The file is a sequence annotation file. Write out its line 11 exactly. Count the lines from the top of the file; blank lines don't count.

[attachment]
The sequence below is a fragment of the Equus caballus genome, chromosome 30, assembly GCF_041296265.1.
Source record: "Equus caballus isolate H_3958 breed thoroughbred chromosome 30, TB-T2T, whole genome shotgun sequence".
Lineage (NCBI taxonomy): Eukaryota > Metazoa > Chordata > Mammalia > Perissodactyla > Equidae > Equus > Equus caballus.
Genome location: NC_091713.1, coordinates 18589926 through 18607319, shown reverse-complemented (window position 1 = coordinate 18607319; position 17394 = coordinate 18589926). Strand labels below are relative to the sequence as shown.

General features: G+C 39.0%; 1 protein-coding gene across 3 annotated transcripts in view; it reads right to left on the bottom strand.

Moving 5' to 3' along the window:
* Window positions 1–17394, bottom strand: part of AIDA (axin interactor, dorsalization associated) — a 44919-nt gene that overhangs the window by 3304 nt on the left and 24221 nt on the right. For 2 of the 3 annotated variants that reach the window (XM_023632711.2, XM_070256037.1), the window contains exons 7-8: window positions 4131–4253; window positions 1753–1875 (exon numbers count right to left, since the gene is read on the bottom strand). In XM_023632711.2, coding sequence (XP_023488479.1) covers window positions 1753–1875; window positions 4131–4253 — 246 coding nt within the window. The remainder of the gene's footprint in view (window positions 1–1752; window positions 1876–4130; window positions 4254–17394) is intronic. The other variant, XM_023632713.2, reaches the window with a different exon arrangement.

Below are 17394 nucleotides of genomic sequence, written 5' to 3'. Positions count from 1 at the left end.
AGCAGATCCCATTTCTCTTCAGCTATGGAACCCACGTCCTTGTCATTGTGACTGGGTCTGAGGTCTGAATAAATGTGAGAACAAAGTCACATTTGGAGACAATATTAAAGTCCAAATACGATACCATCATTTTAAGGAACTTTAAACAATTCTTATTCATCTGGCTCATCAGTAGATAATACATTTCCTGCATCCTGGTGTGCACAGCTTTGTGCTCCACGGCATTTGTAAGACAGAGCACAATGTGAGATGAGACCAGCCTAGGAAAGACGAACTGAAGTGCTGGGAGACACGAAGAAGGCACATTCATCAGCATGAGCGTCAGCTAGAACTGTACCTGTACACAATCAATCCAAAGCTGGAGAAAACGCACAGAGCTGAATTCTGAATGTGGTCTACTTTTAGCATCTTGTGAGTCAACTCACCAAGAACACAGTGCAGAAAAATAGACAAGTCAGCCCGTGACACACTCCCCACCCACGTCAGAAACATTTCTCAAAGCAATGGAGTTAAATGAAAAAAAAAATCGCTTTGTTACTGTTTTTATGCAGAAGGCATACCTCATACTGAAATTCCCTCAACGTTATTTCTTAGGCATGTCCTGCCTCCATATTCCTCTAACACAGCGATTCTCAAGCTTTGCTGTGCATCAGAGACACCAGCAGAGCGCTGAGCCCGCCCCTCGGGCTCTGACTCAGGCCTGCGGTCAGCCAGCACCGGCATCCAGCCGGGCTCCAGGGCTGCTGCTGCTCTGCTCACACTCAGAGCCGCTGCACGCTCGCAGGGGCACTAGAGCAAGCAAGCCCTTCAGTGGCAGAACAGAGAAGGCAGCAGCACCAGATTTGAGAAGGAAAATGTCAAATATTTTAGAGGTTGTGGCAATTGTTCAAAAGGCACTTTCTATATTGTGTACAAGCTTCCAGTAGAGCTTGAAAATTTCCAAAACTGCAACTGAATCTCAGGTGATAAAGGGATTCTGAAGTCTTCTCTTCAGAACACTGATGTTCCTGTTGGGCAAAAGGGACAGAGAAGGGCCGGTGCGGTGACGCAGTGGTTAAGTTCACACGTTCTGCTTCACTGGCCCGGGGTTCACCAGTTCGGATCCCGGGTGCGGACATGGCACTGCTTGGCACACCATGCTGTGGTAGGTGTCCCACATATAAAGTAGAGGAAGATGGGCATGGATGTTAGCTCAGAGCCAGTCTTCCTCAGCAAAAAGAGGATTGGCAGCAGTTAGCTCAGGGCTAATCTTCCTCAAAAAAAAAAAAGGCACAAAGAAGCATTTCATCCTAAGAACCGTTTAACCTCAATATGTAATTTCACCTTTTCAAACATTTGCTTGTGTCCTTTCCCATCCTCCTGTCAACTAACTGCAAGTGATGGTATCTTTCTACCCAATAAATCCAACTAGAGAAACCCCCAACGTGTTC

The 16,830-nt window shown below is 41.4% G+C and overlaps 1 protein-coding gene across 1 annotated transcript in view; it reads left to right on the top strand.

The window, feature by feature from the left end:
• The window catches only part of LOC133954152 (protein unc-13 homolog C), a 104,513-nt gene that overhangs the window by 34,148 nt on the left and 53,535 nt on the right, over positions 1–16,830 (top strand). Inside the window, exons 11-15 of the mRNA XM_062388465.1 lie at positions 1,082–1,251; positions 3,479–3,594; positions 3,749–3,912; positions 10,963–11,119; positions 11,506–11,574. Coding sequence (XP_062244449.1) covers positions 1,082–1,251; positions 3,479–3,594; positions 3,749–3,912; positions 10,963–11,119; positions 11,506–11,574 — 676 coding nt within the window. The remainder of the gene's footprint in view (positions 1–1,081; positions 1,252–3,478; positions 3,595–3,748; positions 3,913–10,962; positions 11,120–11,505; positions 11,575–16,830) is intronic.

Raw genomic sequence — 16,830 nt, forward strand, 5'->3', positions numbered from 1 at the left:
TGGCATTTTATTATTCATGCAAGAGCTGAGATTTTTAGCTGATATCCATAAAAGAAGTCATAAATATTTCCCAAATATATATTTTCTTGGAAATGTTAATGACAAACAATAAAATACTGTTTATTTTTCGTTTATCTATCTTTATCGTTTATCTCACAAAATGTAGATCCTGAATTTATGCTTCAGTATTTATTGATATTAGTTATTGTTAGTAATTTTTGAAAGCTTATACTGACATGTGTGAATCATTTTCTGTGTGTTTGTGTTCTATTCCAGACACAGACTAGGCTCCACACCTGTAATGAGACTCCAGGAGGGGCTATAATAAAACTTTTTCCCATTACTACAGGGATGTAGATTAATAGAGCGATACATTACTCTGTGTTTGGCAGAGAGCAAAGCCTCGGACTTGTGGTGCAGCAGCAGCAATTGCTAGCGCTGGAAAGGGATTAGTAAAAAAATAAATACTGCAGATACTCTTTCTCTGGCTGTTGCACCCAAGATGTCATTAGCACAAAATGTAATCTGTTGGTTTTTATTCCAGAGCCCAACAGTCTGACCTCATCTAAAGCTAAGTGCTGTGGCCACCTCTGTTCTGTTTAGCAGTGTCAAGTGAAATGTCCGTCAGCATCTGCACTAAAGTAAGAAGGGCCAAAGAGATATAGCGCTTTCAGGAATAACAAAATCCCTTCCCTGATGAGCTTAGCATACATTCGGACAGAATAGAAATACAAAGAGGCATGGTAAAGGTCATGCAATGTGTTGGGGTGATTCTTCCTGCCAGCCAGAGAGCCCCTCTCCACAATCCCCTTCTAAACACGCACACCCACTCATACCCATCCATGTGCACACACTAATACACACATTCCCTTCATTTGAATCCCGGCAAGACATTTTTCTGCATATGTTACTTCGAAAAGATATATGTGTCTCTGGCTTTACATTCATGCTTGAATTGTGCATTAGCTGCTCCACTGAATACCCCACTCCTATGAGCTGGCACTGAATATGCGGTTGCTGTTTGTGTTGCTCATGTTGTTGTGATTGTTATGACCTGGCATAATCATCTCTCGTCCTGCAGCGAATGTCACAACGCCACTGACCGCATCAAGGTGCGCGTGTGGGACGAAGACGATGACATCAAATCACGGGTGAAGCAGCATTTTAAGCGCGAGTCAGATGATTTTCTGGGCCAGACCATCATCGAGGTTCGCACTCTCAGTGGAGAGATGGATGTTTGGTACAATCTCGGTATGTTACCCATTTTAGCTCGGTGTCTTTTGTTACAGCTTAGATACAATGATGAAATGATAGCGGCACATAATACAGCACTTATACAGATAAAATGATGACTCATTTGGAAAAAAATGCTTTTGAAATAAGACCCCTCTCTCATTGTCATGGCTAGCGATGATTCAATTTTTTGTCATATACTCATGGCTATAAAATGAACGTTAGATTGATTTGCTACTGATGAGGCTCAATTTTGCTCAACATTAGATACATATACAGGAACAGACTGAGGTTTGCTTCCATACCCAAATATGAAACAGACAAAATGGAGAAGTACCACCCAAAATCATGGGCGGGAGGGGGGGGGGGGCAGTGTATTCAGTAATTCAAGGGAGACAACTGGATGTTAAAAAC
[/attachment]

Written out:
The window, feature by feature from the left end: